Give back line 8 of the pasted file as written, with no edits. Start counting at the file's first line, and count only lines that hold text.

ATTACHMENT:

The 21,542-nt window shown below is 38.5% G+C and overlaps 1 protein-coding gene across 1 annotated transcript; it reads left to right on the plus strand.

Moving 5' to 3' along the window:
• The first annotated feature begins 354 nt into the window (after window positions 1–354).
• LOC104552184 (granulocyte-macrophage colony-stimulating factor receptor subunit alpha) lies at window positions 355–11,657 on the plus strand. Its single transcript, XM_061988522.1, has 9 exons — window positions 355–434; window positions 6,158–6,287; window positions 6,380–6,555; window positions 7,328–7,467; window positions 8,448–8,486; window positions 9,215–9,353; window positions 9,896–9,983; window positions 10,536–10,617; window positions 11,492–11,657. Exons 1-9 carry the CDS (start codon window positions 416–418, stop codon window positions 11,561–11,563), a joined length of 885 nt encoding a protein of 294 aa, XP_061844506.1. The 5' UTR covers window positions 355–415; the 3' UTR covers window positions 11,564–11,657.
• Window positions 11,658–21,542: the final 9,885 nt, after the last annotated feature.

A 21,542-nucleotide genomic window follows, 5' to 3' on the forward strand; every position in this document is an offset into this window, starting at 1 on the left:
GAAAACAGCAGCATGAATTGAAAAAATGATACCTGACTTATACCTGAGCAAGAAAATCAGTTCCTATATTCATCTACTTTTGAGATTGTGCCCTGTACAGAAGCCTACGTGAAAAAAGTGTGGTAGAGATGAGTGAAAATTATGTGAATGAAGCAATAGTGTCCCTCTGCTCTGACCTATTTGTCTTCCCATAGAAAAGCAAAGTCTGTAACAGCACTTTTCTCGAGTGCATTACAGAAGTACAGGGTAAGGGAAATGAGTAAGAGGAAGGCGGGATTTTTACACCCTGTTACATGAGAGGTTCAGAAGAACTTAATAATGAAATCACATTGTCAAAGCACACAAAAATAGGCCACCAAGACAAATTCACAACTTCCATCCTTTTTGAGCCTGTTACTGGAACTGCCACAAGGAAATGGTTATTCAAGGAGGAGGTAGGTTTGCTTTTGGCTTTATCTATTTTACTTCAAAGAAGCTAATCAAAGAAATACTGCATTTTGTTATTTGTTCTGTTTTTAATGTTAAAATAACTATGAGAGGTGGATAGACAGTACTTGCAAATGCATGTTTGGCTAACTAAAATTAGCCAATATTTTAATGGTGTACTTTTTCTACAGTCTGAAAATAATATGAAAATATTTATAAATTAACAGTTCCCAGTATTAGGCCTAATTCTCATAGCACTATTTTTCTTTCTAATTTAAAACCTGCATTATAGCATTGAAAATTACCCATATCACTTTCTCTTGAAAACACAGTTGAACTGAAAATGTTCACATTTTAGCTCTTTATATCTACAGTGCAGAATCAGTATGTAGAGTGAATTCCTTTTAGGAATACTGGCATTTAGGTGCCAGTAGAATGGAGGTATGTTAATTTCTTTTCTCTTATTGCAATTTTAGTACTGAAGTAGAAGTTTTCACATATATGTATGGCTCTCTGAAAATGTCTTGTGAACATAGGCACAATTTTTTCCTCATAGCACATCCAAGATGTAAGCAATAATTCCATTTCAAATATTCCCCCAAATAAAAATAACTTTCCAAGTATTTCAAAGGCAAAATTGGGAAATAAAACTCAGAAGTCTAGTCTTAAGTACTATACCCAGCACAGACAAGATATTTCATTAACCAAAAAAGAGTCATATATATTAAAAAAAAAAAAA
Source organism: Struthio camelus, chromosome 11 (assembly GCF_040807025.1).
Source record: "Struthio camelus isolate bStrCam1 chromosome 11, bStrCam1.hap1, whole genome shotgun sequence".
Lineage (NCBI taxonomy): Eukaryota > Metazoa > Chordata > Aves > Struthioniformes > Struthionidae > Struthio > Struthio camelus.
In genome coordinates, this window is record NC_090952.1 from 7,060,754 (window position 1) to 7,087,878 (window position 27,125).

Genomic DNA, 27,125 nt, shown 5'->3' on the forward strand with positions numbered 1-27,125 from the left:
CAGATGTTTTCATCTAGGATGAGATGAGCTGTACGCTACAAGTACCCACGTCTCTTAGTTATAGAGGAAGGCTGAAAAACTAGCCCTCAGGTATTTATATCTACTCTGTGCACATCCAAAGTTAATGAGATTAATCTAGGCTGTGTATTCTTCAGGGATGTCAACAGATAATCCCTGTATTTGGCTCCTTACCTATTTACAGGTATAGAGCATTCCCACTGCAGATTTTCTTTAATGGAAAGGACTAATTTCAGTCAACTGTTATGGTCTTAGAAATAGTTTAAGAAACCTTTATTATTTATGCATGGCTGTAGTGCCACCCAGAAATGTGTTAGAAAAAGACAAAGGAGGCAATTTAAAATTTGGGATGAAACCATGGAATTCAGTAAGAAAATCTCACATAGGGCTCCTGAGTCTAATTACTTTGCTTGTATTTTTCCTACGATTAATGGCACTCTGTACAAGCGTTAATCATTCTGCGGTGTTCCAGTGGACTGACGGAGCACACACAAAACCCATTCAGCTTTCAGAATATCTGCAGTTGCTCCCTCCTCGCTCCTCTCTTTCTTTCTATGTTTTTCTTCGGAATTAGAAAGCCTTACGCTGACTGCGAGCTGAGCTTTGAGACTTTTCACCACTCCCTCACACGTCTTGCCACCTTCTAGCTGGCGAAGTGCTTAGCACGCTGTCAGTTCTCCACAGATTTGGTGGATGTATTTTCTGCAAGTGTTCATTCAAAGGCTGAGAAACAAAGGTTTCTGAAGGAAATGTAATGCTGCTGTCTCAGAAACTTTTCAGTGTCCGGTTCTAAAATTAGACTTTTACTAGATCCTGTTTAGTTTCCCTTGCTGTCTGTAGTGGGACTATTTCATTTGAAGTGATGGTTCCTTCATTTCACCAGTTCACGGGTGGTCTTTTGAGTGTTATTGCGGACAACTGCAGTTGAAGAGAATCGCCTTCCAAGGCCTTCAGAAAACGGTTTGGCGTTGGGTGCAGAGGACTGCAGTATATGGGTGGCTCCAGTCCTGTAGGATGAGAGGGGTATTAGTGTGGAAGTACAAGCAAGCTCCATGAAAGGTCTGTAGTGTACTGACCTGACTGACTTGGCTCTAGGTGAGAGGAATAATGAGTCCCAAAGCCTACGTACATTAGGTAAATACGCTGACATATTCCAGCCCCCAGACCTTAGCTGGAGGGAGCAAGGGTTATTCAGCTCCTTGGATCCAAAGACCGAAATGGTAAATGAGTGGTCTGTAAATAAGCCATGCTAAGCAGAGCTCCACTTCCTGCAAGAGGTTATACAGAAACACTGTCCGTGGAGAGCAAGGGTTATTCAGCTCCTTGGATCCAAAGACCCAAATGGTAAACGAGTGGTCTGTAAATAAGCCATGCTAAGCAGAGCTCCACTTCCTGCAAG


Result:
Source organism: Struthio camelus, chromosome 11 (assembly GCF_040807025.1).